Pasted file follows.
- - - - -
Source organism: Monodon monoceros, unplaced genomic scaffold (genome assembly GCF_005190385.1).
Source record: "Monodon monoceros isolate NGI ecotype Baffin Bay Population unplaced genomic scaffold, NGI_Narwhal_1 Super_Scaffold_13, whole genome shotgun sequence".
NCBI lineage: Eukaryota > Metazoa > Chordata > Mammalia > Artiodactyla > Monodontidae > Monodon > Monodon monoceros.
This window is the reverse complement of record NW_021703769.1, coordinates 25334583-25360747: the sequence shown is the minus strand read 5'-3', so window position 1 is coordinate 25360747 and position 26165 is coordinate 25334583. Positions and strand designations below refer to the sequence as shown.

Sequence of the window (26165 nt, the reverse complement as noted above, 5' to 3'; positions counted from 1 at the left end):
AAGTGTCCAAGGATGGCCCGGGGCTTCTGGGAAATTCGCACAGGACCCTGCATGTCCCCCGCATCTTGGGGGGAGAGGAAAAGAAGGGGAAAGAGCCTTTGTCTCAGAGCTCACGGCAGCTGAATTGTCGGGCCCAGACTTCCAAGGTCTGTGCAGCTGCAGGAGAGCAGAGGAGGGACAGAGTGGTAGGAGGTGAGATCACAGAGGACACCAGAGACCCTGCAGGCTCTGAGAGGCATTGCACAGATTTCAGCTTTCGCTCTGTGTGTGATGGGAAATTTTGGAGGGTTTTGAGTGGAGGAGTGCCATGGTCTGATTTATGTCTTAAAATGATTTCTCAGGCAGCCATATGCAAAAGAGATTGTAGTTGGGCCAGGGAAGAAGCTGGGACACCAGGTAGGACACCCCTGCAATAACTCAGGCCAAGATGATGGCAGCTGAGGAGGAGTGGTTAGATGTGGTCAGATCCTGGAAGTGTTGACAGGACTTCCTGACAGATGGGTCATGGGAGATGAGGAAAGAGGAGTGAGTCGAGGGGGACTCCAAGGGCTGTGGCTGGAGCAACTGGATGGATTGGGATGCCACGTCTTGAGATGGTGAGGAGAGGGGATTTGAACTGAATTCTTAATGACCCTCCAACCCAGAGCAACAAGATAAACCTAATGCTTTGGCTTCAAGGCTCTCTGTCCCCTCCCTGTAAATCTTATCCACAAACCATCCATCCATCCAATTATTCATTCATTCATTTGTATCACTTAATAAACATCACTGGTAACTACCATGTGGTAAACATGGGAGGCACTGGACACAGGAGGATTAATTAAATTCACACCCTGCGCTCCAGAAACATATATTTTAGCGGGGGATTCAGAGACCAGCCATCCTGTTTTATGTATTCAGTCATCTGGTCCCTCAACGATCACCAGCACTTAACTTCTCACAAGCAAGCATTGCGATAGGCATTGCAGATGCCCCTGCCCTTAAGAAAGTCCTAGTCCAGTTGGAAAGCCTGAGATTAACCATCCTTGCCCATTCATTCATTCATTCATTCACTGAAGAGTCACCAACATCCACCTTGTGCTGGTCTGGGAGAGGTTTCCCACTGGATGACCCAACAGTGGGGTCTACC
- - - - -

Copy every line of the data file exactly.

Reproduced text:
Source organism: Monodon monoceros, unplaced genomic scaffold (genome assembly GCF_005190385.1).
Source record: "Monodon monoceros isolate NGI ecotype Baffin Bay Population unplaced genomic scaffold, NGI_Narwhal_1 Super_Scaffold_13, whole genome shotgun sequence".
NCBI lineage: Eukaryota > Metazoa > Chordata > Mammalia > Artiodactyla > Monodontidae > Monodon > Monodon monoceros.
This window is the reverse complement of record NW_021703769.1, coordinates 25334583-25360747: the sequence shown is the minus strand read 5'-3', so window position 1 is coordinate 25360747 and position 26165 is coordinate 25334583. Positions and strand designations below refer to the sequence as shown.

Sequence of the window (26165 nt, the reverse complement as noted above, 5' to 3'; positions counted from 1 at the left end):
AAGTGTCCAAGGATGGCCCGGGGCTTCTGGGAAATTCGCACAGGACCCTGCATGTCCCCCGCATCTTGGGGGGAGAGGAAAAGAAGGGGAAAGAGCCTTTGTCTCAGAGCTCACGGCAGCTGAATTGTCGGGCCCAGACTTCCAAGGTCTGTGCAGCTGCAGGAGAGCAGAGGAGGGACAGAGTGGTAGGAGGTGAGATCACAGAGGACACCAGAGACCCTGCAGGCTCTGAGAGGCATTGCACAGATTTCAGCTTTCGCTCTGTGTGTGATGGGAAATTTTGGAGGGTTTTGAGTGGAGGAGTGCCATGGTCTGATTTATGTCTTAAAATGATTTCTCAGGCAGCCATATGCAAAAGAGATTGTAGTTGGGCCAGGGAAGAAGCTGGGACACCAGGTAGGACACCCCTGCAATAACTCAGGCCAAGATGATGGCAGCTGAGGAGGAGTGGTTAGATGTGGTCAGATCCTGGAAGTGTTGACAGGACTTCCTGACAGATGGGTCATGGGAGATGAGGAAAGAGGAGTGAGTCGAGGGGGACTCCAAGGGCTGTGGCTGGAGCAACTGGATGGATTGGGATGCCACGTCTTGAGATGGTGAGGAGAGGGGATTTGAACTGAATTCTTAATGACCCTCCAACCCAGAGCAACAAGATAAACCTAATGCTTTGGCTTCAAGGCTCTCTGTCCCCTCCCTGTAAATCTTATCCACAAACCATCCATCCATCCAATTATTCATTCATTCATTTGTATCACTTAATAAACATCACTGGTAACTACCATGTGGTAAACATGGGAGGCACTGGACACAGGAGGATTAATTAAATTCACACCCTGCGCTCCAGAAACATATATTTTAGCGGGGGATTCAGAGACCAGCCATCCTGTTTTATGTATTCAGTCATCTGGTCCCTCAACGATCACCAGCACTTAACTTCTCACAAGCAAGCATTGCGATAGGCATTGCAGATGCCCCTGCCCTTAAGAAAGTCCTAGTCCAGTTGGAAAGCCTGAGATTAACCATCCTTGCCCATTCATTCATTCATTCATTCACTGAAGAGTCACCAACATCCACCTTGTGCTGGTCTGGGAGAGGTTTCCCACTGGATGACCCAACAGTGGGGTCTACC